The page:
Tuesday, November 15, 2011


I had been invited to dinner at my nephew’s home. When he came to the door to greet me, he said, “Come on in, we’re stalking Jennifer.” What he meant was that the guests who had already arrived, were looking at pictures, hundreds of pictures that Jennifer had sent from Princeton, where she just started her freshman year! There were pictures of her new roommate, the posters on the walls of her dormitory room, of her bed, even her closet. So many pictures! I was quickly tired of them, eager to talk to the other guests, to be in the real world, but the others wanted to see every one of the scenes of Jennifer’s new life.
It was not the first time I had wondered about this new and common practice of parents and grandparents and great-grandparents living in the digital world, living vicariously through the lives of their offspring, through pictures or Facebook.
The word my nephew has used – stalking seemed suddenly appropriate. I have seen pictures on an iPad of Jennifer at her high school prom. I’ve seen her low-cut dress and the dresses of her friends. I’ve seen their breasts almost fully exposed and their bare feet after they’ve kicked off their high heels. I’ve seen her prom date. I’m surprised that there wasn’t a picture of Jennifer and her date “making out” – I suppose that’s yet to come.

Not too long ago, some friends showed me pictures of their children at sleep-away camp. I saw where they swam, where they ate, where they slept. I saw them pitching a baseball and doing a back stroke in the water. I saw them singing around a campfire.

My friends exclaimed how lucky they felt to share these experiences with their children. Lucky? I remember, even though it was so long ago, how lucky I felt going to camp and then away to college – that I was given an opportunity to be on my own, to find out that I could survive without my parents there to help and intervene for me, not even to know about my life away from home. I think the roots of my self-esteem were planted in those days. Then there are the children of my generation – the children of the 60s and 70s, the children of the free speech movement and the light cast by “the diamonds in the sky.” (Beattles) They left home to cross the country or to hitchhike in Europe and Asia. There were no cell phones, no long distance calls except in an emergency. Occasionally there was a letter that arrived weeks after it was written. Pictures? If they had a camera, the pictures were developed after they returned home. And they weren’t that good!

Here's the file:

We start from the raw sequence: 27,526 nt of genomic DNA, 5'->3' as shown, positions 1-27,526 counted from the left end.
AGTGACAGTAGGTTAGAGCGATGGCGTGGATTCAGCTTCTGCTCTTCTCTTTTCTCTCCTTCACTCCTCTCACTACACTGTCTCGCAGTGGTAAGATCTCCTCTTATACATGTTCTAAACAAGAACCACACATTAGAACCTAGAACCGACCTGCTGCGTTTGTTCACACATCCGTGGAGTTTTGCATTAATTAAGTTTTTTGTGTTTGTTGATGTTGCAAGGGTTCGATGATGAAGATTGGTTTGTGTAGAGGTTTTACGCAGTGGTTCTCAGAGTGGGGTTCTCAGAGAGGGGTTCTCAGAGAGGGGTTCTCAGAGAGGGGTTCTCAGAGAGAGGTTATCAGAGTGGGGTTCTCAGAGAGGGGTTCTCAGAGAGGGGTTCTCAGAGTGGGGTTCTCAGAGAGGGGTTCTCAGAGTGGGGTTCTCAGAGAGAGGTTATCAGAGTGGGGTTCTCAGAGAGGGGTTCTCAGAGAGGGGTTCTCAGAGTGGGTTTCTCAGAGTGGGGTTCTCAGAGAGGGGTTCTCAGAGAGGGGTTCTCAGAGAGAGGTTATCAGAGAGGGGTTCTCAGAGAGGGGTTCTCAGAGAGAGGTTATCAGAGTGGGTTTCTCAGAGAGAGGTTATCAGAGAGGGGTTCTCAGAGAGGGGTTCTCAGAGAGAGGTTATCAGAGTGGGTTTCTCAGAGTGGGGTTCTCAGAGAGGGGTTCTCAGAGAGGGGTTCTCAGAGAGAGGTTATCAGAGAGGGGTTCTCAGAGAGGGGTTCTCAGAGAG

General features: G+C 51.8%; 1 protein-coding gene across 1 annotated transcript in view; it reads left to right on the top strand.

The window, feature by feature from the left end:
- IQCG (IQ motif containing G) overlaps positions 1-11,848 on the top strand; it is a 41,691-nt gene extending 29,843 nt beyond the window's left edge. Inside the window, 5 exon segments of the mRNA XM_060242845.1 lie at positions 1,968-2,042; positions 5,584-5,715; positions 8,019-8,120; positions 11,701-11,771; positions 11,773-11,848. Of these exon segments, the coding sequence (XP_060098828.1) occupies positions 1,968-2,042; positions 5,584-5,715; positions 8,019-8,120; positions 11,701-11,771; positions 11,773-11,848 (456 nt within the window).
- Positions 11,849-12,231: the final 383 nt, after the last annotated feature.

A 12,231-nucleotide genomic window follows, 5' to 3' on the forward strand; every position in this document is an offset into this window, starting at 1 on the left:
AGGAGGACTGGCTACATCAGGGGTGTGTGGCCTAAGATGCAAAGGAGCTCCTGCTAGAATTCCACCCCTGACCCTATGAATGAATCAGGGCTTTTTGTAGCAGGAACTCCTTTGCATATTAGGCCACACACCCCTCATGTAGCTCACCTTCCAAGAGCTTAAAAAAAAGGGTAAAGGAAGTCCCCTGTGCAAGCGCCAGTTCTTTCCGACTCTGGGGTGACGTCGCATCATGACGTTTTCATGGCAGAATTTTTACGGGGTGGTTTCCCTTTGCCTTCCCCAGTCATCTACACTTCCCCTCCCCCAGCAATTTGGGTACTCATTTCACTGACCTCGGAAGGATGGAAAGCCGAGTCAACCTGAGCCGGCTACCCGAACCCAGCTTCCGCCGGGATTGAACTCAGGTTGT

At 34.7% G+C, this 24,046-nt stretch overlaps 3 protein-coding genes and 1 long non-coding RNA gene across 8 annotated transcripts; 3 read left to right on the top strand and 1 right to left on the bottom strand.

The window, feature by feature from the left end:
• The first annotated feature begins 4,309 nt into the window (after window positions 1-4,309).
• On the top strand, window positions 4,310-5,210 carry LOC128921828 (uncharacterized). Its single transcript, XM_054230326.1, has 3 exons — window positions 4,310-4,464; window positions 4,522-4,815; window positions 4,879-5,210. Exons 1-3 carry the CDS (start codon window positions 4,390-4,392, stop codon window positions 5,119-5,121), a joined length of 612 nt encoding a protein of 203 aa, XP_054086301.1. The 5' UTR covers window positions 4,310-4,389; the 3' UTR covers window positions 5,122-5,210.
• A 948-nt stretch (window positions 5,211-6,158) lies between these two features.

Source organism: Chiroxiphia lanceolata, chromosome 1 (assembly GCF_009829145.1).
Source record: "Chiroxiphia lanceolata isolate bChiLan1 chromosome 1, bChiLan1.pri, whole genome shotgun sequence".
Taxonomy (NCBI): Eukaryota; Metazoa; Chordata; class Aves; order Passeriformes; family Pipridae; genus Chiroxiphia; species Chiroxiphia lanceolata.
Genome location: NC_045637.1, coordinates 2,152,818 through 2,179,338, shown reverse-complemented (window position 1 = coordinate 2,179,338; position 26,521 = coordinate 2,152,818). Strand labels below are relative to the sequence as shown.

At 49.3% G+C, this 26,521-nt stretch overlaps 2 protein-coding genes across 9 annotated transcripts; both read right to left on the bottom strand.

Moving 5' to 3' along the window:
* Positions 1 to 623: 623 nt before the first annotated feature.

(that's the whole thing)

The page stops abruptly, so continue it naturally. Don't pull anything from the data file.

Today, almost every young person has a good camera, an iPad, a smart phone. This modern technology serves as a bond between parents and children, as does Facebook and Twitter. It serves as a way of keeping in touch as never before.
Does the bond interfere with learning to be independent, to develop one own life style and direction? Who is to say?

What we can say is that the world constantly changes and evolves. Tomorrow these will be a new Steve Jobs and Mark Zuckerberg to change the world again and that tomorrow is not very far off.

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